Fruit Juicy

This is a very good sign.  Earlier in the Spring, we planted two miniature citrus trees with plans to put them on the patio during the Summer and hopefully harvest some fruit.  I think we might get our wish!  After planting the shipped trees, there was about a month where it appeared there was little, if any, growth.  Then all of a sudden and at about the same time, both trees erupted in a mass of blooms.  There was a little bit of fragrance from the blooms, but not too much.  Towards the end of June, the trees were placed outside where they receive several hours of direct sun.  The blooms stayed intact for about a solid month and now many of the blooms have turned into baby fruit.  Above is a picture of the Meyer Lemon tree and below is a picture of the Calamondin Orange tree.  Both are packing some serious baby fruit!

So we’ve already talked about marmalade making with any oranges the Calamondin tree produces (with the help of regular oranges to make up any shortfall), but this is my vote for the Meyer lemons.  It is one of my new favorite Summer drink recipes.  Don’t worry if you don’t have Meyer lemons because regular lemons work just as well.

Meyer Lemon Drop

Ingredients:

  • Sugar, for rim of glass
  • Powdered yellow food coloring (optional)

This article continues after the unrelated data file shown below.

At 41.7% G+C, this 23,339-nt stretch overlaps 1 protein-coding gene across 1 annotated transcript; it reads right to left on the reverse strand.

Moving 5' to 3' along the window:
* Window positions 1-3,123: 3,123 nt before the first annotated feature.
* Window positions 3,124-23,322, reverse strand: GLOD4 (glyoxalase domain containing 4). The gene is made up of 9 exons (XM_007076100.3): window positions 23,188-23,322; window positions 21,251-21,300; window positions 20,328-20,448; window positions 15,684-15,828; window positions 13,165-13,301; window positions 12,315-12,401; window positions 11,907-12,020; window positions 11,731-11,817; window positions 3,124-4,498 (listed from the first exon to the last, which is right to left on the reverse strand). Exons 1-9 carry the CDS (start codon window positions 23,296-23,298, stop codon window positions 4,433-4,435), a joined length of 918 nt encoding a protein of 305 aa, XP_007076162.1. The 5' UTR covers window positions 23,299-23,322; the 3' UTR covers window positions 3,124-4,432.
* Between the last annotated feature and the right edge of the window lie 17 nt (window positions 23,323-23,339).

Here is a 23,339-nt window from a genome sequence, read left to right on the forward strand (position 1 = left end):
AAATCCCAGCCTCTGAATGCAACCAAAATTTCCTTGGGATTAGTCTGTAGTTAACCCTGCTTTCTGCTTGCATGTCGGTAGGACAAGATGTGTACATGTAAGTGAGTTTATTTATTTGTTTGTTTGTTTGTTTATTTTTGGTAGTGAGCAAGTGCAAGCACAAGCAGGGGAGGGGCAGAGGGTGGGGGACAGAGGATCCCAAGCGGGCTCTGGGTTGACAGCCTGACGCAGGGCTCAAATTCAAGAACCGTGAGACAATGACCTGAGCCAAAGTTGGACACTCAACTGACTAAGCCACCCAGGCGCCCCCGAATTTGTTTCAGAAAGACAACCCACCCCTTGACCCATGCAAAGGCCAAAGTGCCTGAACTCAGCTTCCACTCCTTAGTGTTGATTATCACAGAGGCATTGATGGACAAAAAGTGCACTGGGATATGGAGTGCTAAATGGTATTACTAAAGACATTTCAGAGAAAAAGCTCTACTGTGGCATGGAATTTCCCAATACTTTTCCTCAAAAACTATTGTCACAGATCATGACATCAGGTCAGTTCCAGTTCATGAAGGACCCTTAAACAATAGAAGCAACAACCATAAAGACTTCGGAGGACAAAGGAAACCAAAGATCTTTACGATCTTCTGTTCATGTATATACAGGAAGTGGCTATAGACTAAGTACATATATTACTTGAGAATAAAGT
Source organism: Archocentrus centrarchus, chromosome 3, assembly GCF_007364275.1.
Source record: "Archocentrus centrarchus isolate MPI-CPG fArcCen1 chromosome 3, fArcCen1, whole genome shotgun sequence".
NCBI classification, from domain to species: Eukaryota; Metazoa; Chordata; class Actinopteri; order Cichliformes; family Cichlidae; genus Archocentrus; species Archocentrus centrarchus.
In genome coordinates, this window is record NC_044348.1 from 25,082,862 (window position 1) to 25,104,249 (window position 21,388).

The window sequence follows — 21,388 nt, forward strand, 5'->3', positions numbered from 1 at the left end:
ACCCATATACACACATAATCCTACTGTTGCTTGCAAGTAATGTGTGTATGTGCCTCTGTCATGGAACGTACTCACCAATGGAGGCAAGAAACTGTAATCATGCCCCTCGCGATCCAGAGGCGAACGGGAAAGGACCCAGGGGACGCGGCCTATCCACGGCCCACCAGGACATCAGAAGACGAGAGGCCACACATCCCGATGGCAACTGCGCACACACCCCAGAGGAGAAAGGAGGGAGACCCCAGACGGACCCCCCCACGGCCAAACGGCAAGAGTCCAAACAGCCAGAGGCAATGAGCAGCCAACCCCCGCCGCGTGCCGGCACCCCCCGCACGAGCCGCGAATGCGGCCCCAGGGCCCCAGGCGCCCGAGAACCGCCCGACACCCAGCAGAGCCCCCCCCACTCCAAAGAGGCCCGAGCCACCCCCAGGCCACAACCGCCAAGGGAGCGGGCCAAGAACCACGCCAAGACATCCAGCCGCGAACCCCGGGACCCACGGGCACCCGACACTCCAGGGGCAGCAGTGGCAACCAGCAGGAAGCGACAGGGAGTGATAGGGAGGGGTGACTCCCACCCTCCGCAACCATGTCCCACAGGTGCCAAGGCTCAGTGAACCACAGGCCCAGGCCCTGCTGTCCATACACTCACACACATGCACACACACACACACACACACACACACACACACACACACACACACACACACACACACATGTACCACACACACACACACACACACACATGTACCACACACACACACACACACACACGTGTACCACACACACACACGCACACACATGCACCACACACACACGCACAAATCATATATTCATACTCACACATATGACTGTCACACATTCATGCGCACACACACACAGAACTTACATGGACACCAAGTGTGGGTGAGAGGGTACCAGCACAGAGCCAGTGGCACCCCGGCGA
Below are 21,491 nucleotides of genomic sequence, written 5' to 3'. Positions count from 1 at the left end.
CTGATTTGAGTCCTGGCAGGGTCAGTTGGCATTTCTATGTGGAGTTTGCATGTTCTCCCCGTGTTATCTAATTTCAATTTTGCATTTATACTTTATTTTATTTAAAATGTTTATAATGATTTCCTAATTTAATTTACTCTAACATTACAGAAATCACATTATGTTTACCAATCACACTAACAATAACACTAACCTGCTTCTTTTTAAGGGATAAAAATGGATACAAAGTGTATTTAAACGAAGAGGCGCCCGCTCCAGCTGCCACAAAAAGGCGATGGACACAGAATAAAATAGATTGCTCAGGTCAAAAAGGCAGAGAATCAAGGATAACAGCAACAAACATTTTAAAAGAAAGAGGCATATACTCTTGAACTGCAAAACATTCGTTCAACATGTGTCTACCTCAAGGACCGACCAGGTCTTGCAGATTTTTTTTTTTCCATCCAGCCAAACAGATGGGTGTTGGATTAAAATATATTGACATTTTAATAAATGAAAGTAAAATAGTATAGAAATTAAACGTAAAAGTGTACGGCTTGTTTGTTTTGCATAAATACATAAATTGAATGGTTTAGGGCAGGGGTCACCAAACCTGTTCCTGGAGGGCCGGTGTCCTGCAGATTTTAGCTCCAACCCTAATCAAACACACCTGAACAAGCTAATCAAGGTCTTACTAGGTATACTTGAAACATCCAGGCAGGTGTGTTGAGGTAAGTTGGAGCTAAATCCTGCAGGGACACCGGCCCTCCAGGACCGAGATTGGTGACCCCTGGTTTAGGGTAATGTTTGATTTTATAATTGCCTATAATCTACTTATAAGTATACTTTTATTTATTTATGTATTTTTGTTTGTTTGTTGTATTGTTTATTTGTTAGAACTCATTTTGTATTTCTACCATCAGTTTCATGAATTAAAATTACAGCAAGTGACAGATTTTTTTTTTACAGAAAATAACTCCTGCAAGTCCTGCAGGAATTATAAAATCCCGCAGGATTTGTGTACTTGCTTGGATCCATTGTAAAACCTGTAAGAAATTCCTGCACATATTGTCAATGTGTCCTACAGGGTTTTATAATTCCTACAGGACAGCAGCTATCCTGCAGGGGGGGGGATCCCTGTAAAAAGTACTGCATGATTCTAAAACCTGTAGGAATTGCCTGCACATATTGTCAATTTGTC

• Lemon slice, for garnish
  • 1/4 cup vodka
  • 1 teaspoon Cointreau
  • 2 tablespoons freshly squeezed Meyer lemon juice
  • 2 tablespoons superfine sugar

Directions:

Tint sugar with powdered yellow food color, if desired.  Place sugar in a saucer.  Moisten the rim of a martini glass with a lemon slice.  Dip rim in sugar.  In a cocktail shaker, combine vodka, Cointreau, lemon juice, and superfine sugar with ice; shake well.  Strain into prepared glass.  Make another, and another and then fall over.

So here’s hoping we get to harvest our lemons and oranges by the end of the Summer.  We don’t want our marmalade jars and vodka to be lonely if the fruit doesn’t make it, do we?  That’s the one thing with gardening…fruit today doesn’t always mean fruit tomorrow.  A bad storm or a big bug can ruin your plans (and crop) in an instant.  However, if they do make it and you see us walking slightly unsteady with lemon-scented breath, you know why.  Do you have any lemon or orange recipes that you can share with us here at Acorns On Glen?

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